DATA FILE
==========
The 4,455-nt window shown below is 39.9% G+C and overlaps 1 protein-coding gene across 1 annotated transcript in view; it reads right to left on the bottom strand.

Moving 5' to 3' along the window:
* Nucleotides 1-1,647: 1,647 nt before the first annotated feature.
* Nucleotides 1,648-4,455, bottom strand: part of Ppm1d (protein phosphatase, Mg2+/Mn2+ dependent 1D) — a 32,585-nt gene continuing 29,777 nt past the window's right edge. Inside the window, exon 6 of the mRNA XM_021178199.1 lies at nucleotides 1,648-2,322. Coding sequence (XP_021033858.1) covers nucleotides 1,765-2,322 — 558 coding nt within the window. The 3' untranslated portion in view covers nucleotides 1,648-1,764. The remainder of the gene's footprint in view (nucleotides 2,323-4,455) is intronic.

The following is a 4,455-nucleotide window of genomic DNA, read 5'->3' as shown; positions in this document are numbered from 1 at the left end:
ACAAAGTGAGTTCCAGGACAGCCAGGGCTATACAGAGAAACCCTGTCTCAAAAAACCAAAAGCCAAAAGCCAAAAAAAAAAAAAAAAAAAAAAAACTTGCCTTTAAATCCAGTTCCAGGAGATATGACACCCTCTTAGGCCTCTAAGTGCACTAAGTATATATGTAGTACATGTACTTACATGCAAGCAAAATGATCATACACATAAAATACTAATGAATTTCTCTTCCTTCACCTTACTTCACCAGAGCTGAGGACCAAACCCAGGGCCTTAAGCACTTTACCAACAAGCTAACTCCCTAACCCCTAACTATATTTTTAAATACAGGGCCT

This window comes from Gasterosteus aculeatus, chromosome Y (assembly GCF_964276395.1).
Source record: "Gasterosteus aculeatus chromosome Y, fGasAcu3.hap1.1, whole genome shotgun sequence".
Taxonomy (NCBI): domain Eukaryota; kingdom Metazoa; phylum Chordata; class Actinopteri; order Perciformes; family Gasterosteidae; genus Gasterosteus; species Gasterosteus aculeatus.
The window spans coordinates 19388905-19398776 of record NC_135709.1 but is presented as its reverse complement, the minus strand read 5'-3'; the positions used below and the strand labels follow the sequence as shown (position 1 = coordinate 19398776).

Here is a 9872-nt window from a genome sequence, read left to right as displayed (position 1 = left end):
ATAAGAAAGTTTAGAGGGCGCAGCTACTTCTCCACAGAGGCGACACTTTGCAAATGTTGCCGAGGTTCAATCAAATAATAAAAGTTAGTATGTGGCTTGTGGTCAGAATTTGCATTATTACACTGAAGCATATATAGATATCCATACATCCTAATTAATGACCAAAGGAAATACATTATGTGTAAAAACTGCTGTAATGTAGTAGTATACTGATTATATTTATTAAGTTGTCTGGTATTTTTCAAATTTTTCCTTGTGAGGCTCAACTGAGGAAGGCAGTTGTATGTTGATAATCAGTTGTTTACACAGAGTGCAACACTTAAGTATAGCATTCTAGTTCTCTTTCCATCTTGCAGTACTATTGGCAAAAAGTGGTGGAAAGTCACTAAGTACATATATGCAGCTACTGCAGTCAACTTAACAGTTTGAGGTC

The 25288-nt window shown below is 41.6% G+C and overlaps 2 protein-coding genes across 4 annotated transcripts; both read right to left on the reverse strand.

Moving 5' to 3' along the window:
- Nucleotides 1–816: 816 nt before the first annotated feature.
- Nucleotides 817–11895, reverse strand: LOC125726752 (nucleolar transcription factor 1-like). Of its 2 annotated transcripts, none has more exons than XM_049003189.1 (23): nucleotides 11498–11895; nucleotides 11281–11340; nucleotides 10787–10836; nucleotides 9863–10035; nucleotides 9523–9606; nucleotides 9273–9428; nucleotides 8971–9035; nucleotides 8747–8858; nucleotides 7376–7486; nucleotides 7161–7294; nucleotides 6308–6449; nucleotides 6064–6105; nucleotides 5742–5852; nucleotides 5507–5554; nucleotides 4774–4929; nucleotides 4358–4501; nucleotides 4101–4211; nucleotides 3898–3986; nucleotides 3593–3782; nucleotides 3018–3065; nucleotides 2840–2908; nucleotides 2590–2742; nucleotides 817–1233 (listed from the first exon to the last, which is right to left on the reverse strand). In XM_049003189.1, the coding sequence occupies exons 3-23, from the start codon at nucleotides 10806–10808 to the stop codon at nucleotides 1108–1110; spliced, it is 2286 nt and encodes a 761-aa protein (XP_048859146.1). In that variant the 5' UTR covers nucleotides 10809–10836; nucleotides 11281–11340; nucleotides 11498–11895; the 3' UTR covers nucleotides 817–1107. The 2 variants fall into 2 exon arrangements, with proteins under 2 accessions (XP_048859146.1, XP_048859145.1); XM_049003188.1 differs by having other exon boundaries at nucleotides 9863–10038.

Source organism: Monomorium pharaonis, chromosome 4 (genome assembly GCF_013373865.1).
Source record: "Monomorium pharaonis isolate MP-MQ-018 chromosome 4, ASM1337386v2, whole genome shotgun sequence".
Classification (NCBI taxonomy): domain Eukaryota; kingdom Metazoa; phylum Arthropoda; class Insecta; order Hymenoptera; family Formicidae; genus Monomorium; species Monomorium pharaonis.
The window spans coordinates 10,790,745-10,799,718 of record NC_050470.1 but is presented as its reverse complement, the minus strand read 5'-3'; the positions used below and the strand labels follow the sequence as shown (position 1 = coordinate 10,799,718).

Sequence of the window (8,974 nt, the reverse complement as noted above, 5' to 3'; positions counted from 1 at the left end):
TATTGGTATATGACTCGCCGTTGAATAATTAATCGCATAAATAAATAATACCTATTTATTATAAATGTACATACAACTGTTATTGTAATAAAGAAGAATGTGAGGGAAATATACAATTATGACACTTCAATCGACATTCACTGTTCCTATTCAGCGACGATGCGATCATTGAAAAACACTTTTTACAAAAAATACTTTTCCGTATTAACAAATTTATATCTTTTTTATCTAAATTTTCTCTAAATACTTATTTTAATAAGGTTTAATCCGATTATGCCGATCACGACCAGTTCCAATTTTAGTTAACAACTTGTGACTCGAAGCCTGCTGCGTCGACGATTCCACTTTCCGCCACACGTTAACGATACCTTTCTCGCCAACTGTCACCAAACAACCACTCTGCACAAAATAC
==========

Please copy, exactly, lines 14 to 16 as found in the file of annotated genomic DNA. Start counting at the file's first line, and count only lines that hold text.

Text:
Moving 5' to 3' along the window:
- Nucleotides 1–816: 816 nt before the first annotated feature.
- Nucleotides 817–11895, reverse strand: LOC125726752 (nucleolar transcription factor 1-like). Of its 2 annotated transcripts, none has more exons than XM_049003189.1 (23): nucleotides 11498–11895; nucleotides 11281–11340; nucleotides 10787–10836; nucleotides 9863–10035; nucleotides 9523–9606; nucleotides 9273–9428; nucleotides 8971–9035; nucleotides 8747–8858; nucleotides 7376–7486; nucleotides 7161–7294; nucleotides 6308–6449; nucleotides 6064–6105; nucleotides 5742–5852; nucleotides 5507–5554; nucleotides 4774–4929; nucleotides 4358–4501; nucleotides 4101–4211; nucleotides 3898–3986; nucleotides 3593–3782; nucleotides 3018–3065; nucleotides 2840–2908; nucleotides 2590–2742; nucleotides 817–1233 (listed from the first exon to the last, which is right to left on the reverse strand). In XM_049003189.1, the coding sequence occupies exons 3-23, from the start codon at nucleotides 10806–10808 to the stop codon at nucleotides 1108–1110; spliced, it is 2286 nt and encodes a 761-aa protein (XP_048859146.1). In that variant the 5' UTR covers nucleotides 10809–10836; nucleotides 11281–11340; nucleotides 11498–11895; the 3' UTR covers nucleotides 817–1107. The 2 variants fall into 2 exon arrangements, with proteins under 2 accessions (XP_048859146.1, XP_048859145.1); XM_049003188.1 differs by having other exon boundaries at nucleotides 9863–10038.